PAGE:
A Middletown teenager who fatally shot another teen in May 2018 received the maximum sentence of life in prison with the possibility of parole after 21 years Monday in Butler County Common Pleas Court.
Gonnii White, 17, was convicted of murder with specifications for the use of a firearm and participating in a gang, both of which increase his possible sentence. Judge Noah Powers II gave White three years in prison time for the gang specification.
The jury deliberated less than two hours on June 14 before convicting White of the shooting death of Joseph Davis, also 17.
White said “No, sir,” when Powers asked if he had anything he wanted to say before sentencing on Monday.
Defense Attorney Tim Upton said White has family support, but they did not wish to speak because they were overcome with emotion. Several people sobbed in the front row of the courtroom and left without comment.
“My client was 16 years old at the time of the offense,” Upton told the judge. “This is just a tragic case all around, one teenager is dead and the other is going to prison with a (life sentence).”
White has been a “model” prisoner while at that the juvenile detention center, Upton said. He added that the teen has always been “polite and respectful” to him during conversations.
The defense attorney also noted White had also experienced loss with the death of his father, who was found dead while the teen was incarcerated awaiting trial.
In April, Powers granted White permission, under guard, to attend his father’s funeral in Cincinnati. Gary Clark’s remains were found in Delhi Twp. He had been missing since May 2017.
Despite suffering the loss of Davis, his nephew, Cedric Davis had forgiveness to offer White.
“It is easier to let it go than hold on to it forever,” Davis told the Journal News after the hearing. “Unfortunately a lot of things happened with Gonnii that people don’t really understand. He took a major loss and a hard one with his father and with finding out about his father right around the same time this happened with my nephew, I can only look at him as what he is, which is a child.”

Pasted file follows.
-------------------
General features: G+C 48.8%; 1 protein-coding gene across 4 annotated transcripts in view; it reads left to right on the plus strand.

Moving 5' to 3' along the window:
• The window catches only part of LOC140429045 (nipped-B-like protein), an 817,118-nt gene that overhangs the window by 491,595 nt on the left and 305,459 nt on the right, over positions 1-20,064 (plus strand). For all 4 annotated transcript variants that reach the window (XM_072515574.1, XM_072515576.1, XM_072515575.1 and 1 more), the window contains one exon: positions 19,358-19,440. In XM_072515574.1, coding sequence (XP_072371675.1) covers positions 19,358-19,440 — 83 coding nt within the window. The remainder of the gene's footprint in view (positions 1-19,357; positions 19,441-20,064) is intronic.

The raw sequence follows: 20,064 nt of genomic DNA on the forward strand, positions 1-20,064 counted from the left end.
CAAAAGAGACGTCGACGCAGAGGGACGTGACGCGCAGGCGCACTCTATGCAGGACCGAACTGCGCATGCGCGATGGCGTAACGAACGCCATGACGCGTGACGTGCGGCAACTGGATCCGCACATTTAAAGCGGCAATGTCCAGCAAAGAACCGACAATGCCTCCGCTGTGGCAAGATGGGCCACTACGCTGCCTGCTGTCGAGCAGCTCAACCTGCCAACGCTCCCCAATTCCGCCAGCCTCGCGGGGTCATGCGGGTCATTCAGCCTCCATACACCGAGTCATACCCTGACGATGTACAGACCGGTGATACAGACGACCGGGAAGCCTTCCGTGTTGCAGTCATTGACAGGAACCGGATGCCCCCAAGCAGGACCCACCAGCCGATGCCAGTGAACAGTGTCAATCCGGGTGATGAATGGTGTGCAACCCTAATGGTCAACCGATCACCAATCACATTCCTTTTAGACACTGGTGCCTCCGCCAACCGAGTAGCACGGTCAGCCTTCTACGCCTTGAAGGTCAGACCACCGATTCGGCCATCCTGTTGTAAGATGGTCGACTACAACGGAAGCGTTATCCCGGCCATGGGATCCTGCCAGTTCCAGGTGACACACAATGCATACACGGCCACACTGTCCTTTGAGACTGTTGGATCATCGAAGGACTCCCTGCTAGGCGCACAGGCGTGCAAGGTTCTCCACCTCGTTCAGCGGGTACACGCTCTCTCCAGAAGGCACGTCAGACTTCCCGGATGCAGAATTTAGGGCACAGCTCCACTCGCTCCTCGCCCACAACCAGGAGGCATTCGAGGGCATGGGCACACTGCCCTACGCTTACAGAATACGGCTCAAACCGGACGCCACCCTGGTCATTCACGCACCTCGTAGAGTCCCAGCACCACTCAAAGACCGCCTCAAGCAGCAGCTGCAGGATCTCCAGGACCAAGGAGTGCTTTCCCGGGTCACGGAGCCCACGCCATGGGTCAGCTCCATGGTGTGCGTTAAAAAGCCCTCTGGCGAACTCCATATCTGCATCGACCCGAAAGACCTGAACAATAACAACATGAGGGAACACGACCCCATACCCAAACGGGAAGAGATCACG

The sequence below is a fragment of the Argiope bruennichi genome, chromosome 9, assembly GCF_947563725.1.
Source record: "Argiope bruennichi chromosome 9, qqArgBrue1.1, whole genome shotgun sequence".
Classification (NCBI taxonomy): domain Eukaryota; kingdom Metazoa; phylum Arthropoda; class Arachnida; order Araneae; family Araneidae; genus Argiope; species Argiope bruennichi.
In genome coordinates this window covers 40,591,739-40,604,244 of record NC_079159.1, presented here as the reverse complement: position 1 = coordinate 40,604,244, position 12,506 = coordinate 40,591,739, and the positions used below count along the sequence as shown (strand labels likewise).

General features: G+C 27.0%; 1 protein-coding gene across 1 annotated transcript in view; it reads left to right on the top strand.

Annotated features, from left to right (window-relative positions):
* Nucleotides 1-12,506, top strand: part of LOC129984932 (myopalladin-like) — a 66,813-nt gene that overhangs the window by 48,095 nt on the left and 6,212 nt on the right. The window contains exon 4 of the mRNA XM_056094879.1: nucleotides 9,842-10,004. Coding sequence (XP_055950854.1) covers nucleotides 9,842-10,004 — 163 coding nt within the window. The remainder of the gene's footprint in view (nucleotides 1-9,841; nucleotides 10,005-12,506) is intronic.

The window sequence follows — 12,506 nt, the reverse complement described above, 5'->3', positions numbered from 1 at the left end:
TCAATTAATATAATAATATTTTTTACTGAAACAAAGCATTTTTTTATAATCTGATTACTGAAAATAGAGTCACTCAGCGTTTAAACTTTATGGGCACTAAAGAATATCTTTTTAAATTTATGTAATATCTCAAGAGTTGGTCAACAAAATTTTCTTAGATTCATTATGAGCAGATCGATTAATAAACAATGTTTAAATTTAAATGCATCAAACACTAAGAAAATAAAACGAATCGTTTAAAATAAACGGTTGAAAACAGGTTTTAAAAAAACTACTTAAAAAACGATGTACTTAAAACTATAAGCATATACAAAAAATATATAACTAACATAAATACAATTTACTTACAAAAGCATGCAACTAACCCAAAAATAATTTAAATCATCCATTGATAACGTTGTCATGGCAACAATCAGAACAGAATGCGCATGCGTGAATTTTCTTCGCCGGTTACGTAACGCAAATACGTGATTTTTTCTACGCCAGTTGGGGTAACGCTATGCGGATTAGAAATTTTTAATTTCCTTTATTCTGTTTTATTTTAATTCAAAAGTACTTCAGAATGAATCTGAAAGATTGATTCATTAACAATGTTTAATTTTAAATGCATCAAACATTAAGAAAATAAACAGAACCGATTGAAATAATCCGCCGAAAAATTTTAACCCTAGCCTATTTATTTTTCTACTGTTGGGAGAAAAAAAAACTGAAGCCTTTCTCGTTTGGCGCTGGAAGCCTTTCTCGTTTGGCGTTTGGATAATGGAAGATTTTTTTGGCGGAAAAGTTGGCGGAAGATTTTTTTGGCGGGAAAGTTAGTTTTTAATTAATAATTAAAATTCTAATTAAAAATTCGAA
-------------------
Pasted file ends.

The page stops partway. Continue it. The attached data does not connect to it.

Davis, who said he has been to prison and emerged a productive man, said he moved the family to Middletown from Detroit to escape the violence there. But the gang violence touched their lives here also, he said.
“Nobody wins, Nobody wins,” Davis said about gang violence. “If you are in an argument with someone and it comes to guns, whether you shoot them and you survive, you still don’t win because the people on the other side have to live with that for the rest of their lives, and if you die then your side has to deal with the loss of you.
“This was not a win for me today. He (White) is a kid, that is not a win, it is very sad. What is even sadder is he couldn’t even feel the emotion because he is so caught in his mind he is thinking this is how he has to be and it is not.”
During the four-day trial, White was shown on social media holding a gun, but he said he never shot a weapon until May 29, 2018.
That night, White said he saw Davis reach for something in his waistband, and because he “feared” for his life, he fired one warning shot in the air. He then closed his eyes and “started shooting,” White said when took the stand in his own defense during his trial.
Davis died from multiple gunshot wounds, and the manner of his death was homicide. Davis was shot in the neck, back, thigh and buttocks, according to testimony from a Montgomery County deputy coroner.
White admitted to the shooting, but the defense said he acted in self-defense.
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